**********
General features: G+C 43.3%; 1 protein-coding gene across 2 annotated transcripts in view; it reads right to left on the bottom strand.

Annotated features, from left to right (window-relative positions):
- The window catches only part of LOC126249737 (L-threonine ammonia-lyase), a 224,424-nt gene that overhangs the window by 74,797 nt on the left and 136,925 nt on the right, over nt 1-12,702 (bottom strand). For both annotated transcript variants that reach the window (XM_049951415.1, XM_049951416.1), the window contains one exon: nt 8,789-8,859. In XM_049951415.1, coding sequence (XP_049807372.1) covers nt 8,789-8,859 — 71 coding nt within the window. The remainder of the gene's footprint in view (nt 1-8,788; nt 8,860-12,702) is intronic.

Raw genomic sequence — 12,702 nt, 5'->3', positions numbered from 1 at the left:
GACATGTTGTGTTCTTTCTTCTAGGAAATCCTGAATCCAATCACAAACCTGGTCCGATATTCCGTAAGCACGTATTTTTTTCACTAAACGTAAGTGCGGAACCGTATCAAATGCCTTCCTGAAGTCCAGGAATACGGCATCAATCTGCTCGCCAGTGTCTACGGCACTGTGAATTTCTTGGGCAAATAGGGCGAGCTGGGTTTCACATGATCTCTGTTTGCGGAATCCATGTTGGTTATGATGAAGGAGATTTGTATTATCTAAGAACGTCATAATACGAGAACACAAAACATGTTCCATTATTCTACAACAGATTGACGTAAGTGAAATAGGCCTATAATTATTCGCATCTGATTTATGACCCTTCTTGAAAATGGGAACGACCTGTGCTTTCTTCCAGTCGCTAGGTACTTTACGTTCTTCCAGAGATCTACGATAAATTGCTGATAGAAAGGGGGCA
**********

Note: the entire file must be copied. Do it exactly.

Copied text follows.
General features: G+C 43.3%; 1 protein-coding gene across 2 annotated transcripts in view; it reads right to left on the bottom strand.

Annotated features, from left to right (window-relative positions):
- The window catches only part of LOC126249737 (L-threonine ammonia-lyase), a 224,424-nt gene that overhangs the window by 74,797 nt on the left and 136,925 nt on the right, over nt 1-12,702 (bottom strand). For both annotated transcript variants that reach the window (XM_049951415.1, XM_049951416.1), the window contains one exon: nt 8,789-8,859. In XM_049951415.1, coding sequence (XP_049807372.1) covers nt 8,789-8,859 — 71 coding nt within the window. The remainder of the gene's footprint in view (nt 1-8,788; nt 8,860-12,702) is intronic.

Raw genomic sequence — 12,702 nt, 5'->3', positions numbered from 1 at the left:
GACATGTTGTGTTCTTTCTTCTAGGAAATCCTGAATCCAATCACAAACCTGGTCCGATATTCCGTAAGCACGTATTTTTTTCACTAAACGTAAGTGCGGAACCGTATCAAATGCCTTCCTGAAGTCCAGGAATACGGCATCAATCTGCTCGCCAGTGTCTACGGCACTGTGAATTTCTTGGGCAAATAGGGCGAGCTGGGTTTCACATGATCTCTGTTTGCGGAATCCATGTTGGTTATGATGAAGGAGATTTGTATTATCTAAGAACGTCATAATACGAGAACACAAAACATGTTCCATTATTCTACAACAGATTGACGTAAGTGAAATAGGCCTATAATTATTCGCATCTGATTTATGACCCTTCTTGAAAATGGGAACGACCTGTGCTTTCTTCCAGTCGCTAGGTACTTTACGTTCTTCCAGAGATCTACGATAAATTGCTGATAGAAAGGGGGCA